Starting A New Business? 7 Key Points To Keep In Mind.
Intrusion: A Poem On Street Harassment. Hush! Here comes an intruder. Silently sliding through the sea of people. Only to stop in the middle of it. And right next to you. You look around at the ones sitting,
You see yourself standing in a crowded bus
With Beethoven’s Moonlight Sonata playing in your earphones
You try to look outside the window
The vision is blurred by the winter mist
Perfectly sprayed on the glass
Those morning office phone calls
And a perfect meeting spot
Craving for a hot cup of coffee
And wanting to sing like never before
Here comes an intruder
Silently sliding through the sea of people
Only to stop in the middle of it,
And right next to you.
You look around at the ones sitting
Turning their phones on,
Looking at the time every other minute.
You could see the stress
And disappointment on those faces
When the bus got stuck in traffic.
A little acceleration and more breaks
And the intruder falls on you
He straightens himself up,
Grabs the handle,
Pretending that nothing happened!
You try to ignore it too
And take out your phone
To change the tune.
Now, the bus engine is turned off
So both the acceleration and breaks
Are put on a hold.
You feel something creeping on your back
Slowly sliding down to your ass
Your body goes numb
With just the thought
Of this little intrusion
Your mind starts bickering
About what’s real
And what just an illusion
Did what you just felt happened, really happened?
If it’s real, was his intention wrong?
Or was it just the traffic
Inside those four walls?
Before you could figure out
If this was the time when you shout
Or you lock your mouth with an
Unknown key and throw it somewhere
Where it’s never to be found;
The traffic outside those walls
Starts clearing up
And the vibrations from the engine
Pulls you out of your thoughts.
Your stop comes and you get off
With a crazy beating heart
And a banging in your head
Almost, like boring a hole
Over and over again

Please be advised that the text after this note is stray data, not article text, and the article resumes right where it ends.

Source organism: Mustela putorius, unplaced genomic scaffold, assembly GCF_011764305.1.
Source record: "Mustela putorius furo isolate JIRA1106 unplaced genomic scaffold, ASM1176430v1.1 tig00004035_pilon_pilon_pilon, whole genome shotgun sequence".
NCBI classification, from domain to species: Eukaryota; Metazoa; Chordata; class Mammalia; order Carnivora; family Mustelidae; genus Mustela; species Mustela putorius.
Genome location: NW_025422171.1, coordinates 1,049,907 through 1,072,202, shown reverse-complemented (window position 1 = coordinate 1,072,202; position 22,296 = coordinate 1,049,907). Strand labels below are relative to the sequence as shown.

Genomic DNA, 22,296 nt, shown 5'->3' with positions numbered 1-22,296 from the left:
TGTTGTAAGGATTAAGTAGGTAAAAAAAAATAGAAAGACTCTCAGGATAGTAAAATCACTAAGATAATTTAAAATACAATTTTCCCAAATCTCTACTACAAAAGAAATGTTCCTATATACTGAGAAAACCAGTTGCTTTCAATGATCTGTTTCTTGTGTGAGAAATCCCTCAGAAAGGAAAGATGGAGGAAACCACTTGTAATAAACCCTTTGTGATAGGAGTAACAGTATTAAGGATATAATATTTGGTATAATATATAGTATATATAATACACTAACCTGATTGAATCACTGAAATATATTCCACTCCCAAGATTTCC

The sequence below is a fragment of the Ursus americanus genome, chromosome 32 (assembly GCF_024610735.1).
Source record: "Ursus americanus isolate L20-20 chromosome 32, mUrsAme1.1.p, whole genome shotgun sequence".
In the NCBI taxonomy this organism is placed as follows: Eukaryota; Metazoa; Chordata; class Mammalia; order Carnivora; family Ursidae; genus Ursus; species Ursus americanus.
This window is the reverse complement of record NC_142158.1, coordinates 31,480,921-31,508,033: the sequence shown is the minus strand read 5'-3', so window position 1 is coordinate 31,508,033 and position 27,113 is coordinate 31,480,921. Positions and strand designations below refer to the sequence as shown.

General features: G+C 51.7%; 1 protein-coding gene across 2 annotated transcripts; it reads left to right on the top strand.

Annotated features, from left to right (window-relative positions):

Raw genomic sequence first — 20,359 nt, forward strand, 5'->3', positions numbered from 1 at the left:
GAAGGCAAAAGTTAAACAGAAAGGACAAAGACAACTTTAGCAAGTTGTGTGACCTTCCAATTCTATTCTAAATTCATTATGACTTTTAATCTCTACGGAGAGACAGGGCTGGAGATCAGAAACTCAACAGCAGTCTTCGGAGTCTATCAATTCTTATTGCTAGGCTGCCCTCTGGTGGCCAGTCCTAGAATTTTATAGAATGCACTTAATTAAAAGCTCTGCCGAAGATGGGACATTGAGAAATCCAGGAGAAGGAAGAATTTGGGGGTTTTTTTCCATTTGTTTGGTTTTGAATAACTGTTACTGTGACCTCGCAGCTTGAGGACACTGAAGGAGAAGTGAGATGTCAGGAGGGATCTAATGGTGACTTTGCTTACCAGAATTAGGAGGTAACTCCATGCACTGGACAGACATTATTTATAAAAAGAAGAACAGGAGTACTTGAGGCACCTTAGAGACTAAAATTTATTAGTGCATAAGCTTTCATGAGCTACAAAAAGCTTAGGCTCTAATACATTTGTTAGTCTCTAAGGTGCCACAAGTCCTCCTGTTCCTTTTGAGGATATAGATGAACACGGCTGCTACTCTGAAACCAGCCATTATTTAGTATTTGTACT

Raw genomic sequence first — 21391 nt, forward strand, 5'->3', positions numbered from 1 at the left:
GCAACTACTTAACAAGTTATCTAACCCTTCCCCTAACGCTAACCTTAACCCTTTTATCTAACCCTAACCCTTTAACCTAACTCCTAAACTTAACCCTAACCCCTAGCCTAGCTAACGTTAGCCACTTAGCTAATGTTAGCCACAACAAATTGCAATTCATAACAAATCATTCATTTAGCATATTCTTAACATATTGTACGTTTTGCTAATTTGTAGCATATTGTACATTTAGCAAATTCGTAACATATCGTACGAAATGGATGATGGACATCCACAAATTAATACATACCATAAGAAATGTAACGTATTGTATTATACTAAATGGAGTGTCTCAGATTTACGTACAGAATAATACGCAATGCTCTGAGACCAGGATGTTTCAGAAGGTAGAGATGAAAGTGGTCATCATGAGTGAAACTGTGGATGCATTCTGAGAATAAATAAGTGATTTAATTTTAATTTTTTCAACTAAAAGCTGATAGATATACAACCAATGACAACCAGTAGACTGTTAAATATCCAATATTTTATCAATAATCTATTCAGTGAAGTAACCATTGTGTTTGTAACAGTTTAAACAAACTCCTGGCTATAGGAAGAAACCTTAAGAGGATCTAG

A hole in the memories
From just five minutes ago
You walk away
Feeling like the whole world
Knows exactly what happened.
And you feel
Every pair of eyes around you
Focused right on you.
When, really, they were just
A few blind puppets
Dancing in this world’s hall.
So much to say, but silent like a broken doll!
Image source: Still from #RukheDari Campaign| SpeakUp against Sexual Harassment by BRAC
[There are laws against street harassment, if readers found themselves or someone in a similar situation, read here for further guidance.]
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There are many mountains I need to climb just to be, just to live my life, just to have my say... because they are mountains you've built to oppress women.
Trigger Warning: This deals with various kinds of violence against women including rape, and may be triggering for survivors.
I haven’t climbed a literal mountain yet
Was busy with the metaphorical ones – born a woman
Fighting for the air that should have come free
And I am one of the privileged ones, I realize that
Yet, if I get passionate, just like you do
I will pay for it – with burden, shame, – and possibly a life to carry
So, my mountains are the laws you overturn
My mountains are the empty shelves where there should have been pills
When people picked my dadi to place her on the floor, the sheet on why she lay tore. The caretaker came to me and said, ‘Just because you touched her, one of the men carrying her lost his balance.’
The death of my grandmother shattered me. We shared a special bond – she made me feel like I was the best in the world, perfect in every respect.
Apart from losing a person who I loved, her death was also a rude awakening for me about the discrimination women face when it comes to performing the last rites of their loved ones.
On January 23 this year, I lost my 95 year old grandmother (dadi) Nirmala Devi to cardiac arrest. She was that one person who unabashedly praised me. The evening before her death she praised the tea I had made and said that I make better tea than my brother (my brother and I are always competing about who makes the best chai).
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